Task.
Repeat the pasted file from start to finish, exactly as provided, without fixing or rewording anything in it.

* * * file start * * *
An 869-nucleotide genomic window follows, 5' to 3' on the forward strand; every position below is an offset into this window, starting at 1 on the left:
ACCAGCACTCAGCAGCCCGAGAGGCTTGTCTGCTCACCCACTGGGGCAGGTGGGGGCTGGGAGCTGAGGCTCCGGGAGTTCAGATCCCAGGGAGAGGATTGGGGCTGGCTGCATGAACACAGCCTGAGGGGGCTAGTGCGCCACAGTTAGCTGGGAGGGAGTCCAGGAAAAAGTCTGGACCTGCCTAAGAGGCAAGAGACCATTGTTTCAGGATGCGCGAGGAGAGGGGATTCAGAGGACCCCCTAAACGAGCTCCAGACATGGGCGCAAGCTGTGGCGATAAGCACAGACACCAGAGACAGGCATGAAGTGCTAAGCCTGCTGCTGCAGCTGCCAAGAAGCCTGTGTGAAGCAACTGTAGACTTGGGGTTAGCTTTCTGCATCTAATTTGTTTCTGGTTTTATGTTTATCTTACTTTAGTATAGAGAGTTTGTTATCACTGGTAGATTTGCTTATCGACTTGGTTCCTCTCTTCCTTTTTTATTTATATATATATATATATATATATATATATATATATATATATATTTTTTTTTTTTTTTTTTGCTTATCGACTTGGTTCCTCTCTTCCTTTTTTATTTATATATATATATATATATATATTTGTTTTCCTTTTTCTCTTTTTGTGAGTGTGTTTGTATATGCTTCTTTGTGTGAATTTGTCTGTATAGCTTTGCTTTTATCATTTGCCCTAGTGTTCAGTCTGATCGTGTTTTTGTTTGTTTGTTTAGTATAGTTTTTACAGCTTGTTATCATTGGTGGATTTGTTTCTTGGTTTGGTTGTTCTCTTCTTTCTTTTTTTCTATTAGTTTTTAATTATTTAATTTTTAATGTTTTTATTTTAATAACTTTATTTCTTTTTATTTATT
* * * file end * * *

An 869-nucleotide genomic window follows, 5' to 3' on the forward strand; every position below is an offset into this window, starting at 1 on the left:
ACCAGCACTCAGCAGCCCGAGAGGCTTGTCTGCTCACCCACTGGGGCAGGTGGGGGCTGGGAGCTGAGGCTCCGGGAGTTCAGATCCCAGGGAGAGGATTGGGGCTGGCTGCATGAACACAGCCTGAGGGGGCTAGTGCGCCACAGTTAGCTGGGAGGGAGTCCAGGAAAAAGTCTGGACCTGCCTAAGAGGCAAGAGACCATTGTTTCAGGATGCGCGAGGAGAGGGGATTCAGAGGACCCCCTAAACGAGCTCCAGACATGGGCGCAAGCTGTGGCGATAAGCACAGACACCAGAGACAGGCATGAAGTGCTAAGCCTGCTGCTGCAGCTGCCAAGAAGCCTGTGTGAAGCAACTGTAGACTTGGGGTTAGCTTTCTGCATCTAATTTGTTTCTGGTTTTATGTTTATCTTACTTTAGTATAGAGAGTTTGTTATCACTGGTAGATTTGCTTATCGACTTGGTTCCTCTCTTCCTTTTTTATTTATATATATATATATATATATATATATATATATATATATATATTTTTTTTTTTTTTTTTTGCTTATCGACTTGGTTCCTCTCTTCCTTTTTTATTTATATATATATATATATATATATTTGTTTTCCTTTTTCTCTTTTTGTGAGTGTGTTTGTATATGCTTCTTTGTGTGAATTTGTCTGTATAGCTTTGCTTTTATCATTTGCCCTAGTGTTCAGTCTGATCGTGTTTTTGTTTGTTTGTTTAGTATAGTTTTTACAGCTTGTTATCATTGGTGGATTTGTTTCTTGGTTTGGTTGTTCTCTTCTTTCTTTTTTTCTATTAGTTTTTAATTATTTAATTTTTAATGTTTTTATTTTAATAACTTTATTTCTTTTTATTTATT